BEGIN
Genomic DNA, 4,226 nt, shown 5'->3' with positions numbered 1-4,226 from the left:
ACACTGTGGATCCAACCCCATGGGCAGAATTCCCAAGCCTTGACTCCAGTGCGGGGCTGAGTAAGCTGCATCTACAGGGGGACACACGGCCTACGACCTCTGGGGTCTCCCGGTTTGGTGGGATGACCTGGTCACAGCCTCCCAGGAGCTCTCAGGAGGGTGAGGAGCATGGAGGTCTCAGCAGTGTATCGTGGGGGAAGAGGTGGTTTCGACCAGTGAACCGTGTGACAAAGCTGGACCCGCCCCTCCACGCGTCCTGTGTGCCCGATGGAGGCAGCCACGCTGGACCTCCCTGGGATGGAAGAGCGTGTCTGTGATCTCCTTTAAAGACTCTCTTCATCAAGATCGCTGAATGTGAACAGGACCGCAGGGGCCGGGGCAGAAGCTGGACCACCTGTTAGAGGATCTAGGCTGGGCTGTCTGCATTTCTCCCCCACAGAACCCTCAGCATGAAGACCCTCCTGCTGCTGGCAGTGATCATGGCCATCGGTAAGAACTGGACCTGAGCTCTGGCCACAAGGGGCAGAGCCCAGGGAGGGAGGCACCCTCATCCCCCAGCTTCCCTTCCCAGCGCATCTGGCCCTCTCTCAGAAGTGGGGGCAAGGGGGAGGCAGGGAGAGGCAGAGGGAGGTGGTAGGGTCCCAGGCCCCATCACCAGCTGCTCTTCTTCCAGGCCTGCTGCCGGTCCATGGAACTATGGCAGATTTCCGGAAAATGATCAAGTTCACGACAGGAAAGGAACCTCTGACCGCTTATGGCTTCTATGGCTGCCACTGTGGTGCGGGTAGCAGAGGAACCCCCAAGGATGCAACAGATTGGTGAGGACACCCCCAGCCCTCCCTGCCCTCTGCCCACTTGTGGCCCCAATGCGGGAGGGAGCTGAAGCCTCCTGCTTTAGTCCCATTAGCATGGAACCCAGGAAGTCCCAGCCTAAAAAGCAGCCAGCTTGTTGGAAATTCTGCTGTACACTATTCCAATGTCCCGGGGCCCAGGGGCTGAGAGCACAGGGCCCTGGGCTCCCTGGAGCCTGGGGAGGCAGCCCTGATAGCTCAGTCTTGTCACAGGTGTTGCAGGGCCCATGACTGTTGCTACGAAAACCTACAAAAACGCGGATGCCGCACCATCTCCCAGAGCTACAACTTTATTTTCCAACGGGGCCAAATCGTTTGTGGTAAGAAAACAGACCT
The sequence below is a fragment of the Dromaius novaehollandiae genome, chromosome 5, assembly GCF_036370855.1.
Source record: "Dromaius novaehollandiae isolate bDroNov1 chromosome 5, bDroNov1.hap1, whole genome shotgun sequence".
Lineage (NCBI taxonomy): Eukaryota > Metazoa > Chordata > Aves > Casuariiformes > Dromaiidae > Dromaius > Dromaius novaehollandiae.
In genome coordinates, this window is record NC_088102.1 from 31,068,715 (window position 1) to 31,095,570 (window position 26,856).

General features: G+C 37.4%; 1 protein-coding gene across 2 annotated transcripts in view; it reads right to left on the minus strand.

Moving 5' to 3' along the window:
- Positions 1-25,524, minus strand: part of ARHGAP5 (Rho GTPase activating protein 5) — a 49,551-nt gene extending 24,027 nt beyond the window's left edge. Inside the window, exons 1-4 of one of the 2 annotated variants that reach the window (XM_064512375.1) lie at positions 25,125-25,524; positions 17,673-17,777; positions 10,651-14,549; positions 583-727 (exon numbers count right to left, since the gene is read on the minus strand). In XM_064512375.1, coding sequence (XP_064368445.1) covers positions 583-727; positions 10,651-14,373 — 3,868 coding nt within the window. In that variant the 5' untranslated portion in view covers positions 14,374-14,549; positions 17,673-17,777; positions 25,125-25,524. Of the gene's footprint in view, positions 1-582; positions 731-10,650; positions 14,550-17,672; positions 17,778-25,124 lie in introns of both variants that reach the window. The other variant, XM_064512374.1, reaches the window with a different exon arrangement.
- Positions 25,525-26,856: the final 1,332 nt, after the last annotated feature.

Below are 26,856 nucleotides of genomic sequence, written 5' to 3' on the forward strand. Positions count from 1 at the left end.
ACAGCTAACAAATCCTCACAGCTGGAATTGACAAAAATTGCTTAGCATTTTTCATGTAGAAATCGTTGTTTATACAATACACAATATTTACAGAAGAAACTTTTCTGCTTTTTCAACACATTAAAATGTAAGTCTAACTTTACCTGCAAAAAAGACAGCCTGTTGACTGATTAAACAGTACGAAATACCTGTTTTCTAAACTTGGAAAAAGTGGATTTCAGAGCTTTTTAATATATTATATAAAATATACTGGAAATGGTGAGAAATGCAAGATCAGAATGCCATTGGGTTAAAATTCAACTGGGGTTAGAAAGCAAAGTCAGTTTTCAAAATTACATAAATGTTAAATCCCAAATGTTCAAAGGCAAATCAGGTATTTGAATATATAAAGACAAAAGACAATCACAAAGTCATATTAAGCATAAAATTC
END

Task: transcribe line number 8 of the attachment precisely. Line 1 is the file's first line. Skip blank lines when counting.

Moving 5' to 3' along the window: